Junaid Kamran, a student from Pakistan studying digital design, is a participant in the Northwest Community College Initiative (NWCCI) program at Pierce College. In this blog post he addresses stereotypes, sharing what he has learned so far this year regarding perceptions and reality, and how he seeks to change misconceptions about his home country through this cultural exchange program.
One of the dreams in my life was to come to the United States of America, a dream which became true. Before I came to the USA, I was excited about the new culture and new people. There is an interesting thing I want to share with you. Five days before my flight to the USA a person met with me in my office and told me that, “You cannot go out of your apartment in the US at night time because there will be black people who will hit you on the way; and then they will take everything from your pockets.” When I listened to that I was worried until my arrival in the US. However, in the US I have had different experiences with African Americans. Those that I have met are not thieves or offensive, but they are so nice. Also, many of my friends are African American and I really respect them due to their best qualities. There are intelligent persons in our NWCCI group, who are people of color from Ghana, South Africa, Colombia and the Ivory Coast with beauty in their compassion, kindness, outstanding knowledge and excellent attitudes. Now I don’t believe in discrimination on the basis of people’s color, but I believe in recognizing the individual qualities of people that can change the world. Barack Hussein Obama also belongs to an African American family, but his individual characteristics qualify him to be the president of the United States. In the United States I have had the opportunity to meet people of color for the first time, and I have learned that the stereotypes I had before were wrong.
I give my attention to my program to learn practical experiences with different cultures, as well as my major in graphic design. This experience will give me the opportunity to open doors in my career as well; it will help me to improve my existing business named Millat Advertisers because the US is considered to be a place of opportunities. I got so much information from our activities scheduled by our kind advisor Bebhinn L. Horrigan. She is so nice to encourage us to learn from these activities instead of just participating.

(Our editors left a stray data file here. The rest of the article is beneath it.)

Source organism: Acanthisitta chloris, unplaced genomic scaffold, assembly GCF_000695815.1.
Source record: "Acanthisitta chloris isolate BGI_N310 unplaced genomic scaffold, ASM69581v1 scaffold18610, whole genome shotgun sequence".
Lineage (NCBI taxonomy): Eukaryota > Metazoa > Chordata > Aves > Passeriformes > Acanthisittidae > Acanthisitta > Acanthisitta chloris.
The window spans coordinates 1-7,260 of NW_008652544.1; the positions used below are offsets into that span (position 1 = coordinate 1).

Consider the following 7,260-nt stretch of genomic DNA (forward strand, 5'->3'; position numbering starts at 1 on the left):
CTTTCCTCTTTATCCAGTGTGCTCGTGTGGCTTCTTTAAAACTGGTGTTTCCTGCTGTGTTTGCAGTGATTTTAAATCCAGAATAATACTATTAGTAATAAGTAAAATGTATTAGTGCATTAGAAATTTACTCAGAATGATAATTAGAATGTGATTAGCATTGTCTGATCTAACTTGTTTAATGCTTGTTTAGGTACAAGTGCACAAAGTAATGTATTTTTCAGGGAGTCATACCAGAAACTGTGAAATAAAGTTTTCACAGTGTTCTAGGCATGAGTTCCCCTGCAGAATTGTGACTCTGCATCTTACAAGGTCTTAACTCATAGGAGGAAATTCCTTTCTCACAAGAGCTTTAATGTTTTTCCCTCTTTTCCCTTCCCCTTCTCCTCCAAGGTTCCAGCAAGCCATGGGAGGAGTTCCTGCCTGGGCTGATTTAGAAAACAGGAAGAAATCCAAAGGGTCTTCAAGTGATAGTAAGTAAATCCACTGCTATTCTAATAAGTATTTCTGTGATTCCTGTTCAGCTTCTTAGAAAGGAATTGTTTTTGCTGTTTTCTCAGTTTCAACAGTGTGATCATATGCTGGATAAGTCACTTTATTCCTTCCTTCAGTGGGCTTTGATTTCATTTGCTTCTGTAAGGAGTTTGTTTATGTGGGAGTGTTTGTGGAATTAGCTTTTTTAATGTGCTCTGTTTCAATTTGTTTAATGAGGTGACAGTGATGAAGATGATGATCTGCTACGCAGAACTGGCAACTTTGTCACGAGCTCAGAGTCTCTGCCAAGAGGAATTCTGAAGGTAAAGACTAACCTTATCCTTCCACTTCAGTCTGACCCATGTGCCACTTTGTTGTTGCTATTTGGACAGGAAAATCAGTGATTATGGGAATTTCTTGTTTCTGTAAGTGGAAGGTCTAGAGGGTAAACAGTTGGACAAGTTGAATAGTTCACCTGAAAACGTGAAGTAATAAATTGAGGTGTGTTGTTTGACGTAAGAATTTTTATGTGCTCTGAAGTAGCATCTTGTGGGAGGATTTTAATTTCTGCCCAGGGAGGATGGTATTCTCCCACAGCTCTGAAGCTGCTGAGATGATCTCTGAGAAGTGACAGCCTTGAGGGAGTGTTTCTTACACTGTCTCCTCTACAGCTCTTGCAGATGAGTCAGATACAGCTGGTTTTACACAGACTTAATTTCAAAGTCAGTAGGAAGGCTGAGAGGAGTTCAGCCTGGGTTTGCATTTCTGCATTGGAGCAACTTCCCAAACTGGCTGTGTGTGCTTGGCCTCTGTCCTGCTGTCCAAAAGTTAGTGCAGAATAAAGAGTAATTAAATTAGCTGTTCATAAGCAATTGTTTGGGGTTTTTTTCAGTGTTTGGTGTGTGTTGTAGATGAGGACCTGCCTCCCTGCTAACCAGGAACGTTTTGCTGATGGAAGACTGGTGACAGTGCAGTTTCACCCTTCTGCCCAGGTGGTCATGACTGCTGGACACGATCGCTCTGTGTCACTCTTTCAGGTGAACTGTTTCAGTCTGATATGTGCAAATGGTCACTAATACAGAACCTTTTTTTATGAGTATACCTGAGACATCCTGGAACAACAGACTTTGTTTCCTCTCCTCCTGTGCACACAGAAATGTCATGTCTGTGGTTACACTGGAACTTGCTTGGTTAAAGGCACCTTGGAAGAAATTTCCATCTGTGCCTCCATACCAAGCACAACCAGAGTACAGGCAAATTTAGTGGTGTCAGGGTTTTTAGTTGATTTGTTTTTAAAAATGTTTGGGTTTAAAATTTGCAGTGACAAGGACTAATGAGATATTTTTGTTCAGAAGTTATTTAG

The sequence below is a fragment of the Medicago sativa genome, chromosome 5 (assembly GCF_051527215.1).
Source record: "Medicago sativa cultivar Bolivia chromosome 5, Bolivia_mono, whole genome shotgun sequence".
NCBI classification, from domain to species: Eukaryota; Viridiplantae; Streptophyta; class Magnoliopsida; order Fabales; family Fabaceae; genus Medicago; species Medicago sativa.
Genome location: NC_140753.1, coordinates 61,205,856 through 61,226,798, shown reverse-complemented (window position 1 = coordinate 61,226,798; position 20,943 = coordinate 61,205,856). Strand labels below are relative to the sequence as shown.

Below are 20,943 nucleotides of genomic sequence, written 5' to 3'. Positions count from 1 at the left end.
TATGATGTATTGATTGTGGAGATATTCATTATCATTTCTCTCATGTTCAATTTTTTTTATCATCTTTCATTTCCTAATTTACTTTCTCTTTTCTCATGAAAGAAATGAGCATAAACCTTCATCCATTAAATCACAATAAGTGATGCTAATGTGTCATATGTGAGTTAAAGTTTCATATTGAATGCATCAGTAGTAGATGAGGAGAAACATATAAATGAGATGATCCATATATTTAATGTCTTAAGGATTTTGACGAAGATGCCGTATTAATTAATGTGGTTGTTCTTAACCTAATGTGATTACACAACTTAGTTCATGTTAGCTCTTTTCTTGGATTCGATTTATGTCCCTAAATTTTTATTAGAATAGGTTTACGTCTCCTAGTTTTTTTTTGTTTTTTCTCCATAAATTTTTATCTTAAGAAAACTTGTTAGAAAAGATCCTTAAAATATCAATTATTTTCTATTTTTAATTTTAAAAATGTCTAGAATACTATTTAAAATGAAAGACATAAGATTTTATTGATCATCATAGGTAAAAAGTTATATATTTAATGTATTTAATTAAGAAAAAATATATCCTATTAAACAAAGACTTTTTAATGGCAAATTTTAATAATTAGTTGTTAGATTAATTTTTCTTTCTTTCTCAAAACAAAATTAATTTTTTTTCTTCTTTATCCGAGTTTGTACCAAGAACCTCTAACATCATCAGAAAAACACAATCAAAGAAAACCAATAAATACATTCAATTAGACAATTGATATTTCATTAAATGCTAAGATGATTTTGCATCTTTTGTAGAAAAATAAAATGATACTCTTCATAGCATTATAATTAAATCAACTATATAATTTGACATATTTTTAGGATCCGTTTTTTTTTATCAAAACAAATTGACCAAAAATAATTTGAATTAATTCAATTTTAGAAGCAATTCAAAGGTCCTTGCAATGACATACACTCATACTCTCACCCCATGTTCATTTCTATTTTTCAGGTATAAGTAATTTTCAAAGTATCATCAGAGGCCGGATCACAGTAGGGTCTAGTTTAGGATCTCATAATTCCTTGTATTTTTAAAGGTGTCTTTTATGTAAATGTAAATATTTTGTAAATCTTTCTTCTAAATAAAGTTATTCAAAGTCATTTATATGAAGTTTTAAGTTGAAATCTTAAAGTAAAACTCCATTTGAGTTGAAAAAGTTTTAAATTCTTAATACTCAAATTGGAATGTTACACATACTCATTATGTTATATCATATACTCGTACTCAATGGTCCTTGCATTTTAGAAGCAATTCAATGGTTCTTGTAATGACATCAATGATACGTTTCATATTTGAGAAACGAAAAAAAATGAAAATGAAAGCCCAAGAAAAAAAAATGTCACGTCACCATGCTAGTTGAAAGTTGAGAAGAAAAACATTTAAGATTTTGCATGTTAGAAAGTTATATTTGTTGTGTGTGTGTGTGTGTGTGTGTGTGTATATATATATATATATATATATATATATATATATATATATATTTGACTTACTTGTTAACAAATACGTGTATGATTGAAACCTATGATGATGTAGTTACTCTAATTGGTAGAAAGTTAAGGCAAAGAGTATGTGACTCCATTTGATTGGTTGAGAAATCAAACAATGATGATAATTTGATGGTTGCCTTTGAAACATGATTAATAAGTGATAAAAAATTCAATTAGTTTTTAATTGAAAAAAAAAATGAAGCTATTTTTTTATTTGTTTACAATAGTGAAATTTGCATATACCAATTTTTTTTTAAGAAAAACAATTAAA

Sometime Bebhinn uses the term “ambassador” for us. The term encourages me to show the real image of my country. So, if I don’t the mention misconceptions of some people about my country, it will be like I am hiding something. For instance, some people have an idea about my country that it is involved in terrorism, and some people mix terrorism with Islam and Pakistan. People from Pakistan are victimized by terrorism because terrorists are destroying the mosques (places of Muslims’ worship) and killing the innocent people of my country. I don’t understand how some people connect terrorism with Pakistan and Islam. Islam is a peaceful religion of approximately 1.5 billion people of the world; therefore, how can some people connect a tiny group of terrorists with a whole community of Muslims? Terrorists just use the name of Islam.
My hometown Peshawar was supposed to be a “City of Flowers”; however now these flowers have withered away and recently terrorists attacked a school named Army Public School in Peshawar. As a result, almost 150 children were sacrificed because of terrorism. There is another example in Malala Yousafzai, who was a victim of terrorism with gunshot in her forehead, but Allah gave her new life. She is a part of my culture because she belongs to my province Khyber Pakhtunkhwa and she speaks the Pashto language like I do. She gave a strong reply to terrorists and now the world stands with her campaign about education, human rights and peace. Recently, she got a Nobel Prize for female education. In my experience, most Pakistanis condemn terrorism and the idea that there is a connection between Islam and terrorism baseless.
The NWCCI program is part of the Community College Initiative, an exchange program sponsored by the U.S. Department of State’s Bureau of Educational and Cultural Affairs.
The opinions expressed in this blog by writers and those providing comments are theirs alone, and do not reflect the opinions of the Northwest Community College Initiative program, Edmonds Community College, Whatcom Community College, Pierce College, the United States Department of State or any employee thereof. NWCCI and Edmonds Community College are not responsible for the accuracy of the information supplied by the student bloggers.